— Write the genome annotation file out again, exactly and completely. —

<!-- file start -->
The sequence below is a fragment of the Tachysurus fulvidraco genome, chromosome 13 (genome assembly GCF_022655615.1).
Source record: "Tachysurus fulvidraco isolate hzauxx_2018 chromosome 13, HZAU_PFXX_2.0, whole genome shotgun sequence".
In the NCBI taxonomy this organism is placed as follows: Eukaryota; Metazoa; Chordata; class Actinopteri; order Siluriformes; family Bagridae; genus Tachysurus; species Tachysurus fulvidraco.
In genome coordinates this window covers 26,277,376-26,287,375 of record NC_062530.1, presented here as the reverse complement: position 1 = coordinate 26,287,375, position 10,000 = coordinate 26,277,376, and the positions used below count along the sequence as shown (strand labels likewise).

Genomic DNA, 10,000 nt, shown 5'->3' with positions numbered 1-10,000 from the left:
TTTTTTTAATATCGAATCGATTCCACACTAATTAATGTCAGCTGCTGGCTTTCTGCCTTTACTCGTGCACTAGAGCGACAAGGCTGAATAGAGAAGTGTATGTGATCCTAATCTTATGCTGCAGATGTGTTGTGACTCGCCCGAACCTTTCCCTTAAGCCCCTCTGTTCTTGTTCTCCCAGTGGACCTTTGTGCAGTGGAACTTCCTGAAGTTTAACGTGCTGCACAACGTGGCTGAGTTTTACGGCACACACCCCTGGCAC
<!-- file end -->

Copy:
The sequence below is a fragment of the Tachysurus fulvidraco genome, chromosome 13 (genome assembly GCF_022655615.1).
Source record: "Tachysurus fulvidraco isolate hzauxx_2018 chromosome 13, HZAU_PFXX_2.0, whole genome shotgun sequence".
In the NCBI taxonomy this organism is placed as follows: Eukaryota; Metazoa; Chordata; class Actinopteri; order Siluriformes; family Bagridae; genus Tachysurus; species Tachysurus fulvidraco.
In genome coordinates this window covers 26,277,376-26,287,375 of record NC_062530.1, presented here as the reverse complement: position 1 = coordinate 26,287,375, position 10,000 = coordinate 26,277,376, and the positions used below count along the sequence as shown (strand labels likewise).

Genomic DNA, 10,000 nt, shown 5'->3' with positions numbered 1-10,000 from the left:
TTTTTTTAATATCGAATCGATTCCACACTAATTAATGTCAGCTGCTGGCTTTCTGCCTTTACTCGTGCACTAGAGCGACAAGGCTGAATAGAGAAGTGTATGTGATCCTAATCTTATGCTGCAGATGTGTTGTGACTCGCCCGAACCTTTCCCTTAAGCCCCTCTGTTCTTGTTCTCCCAGTGGACCTTTGTGCAGTGGAACTTCCTGAAGTTTAACGTGCTGCACAACGTGGCTGAGTTTTACGGCACACACCCCTGGCAC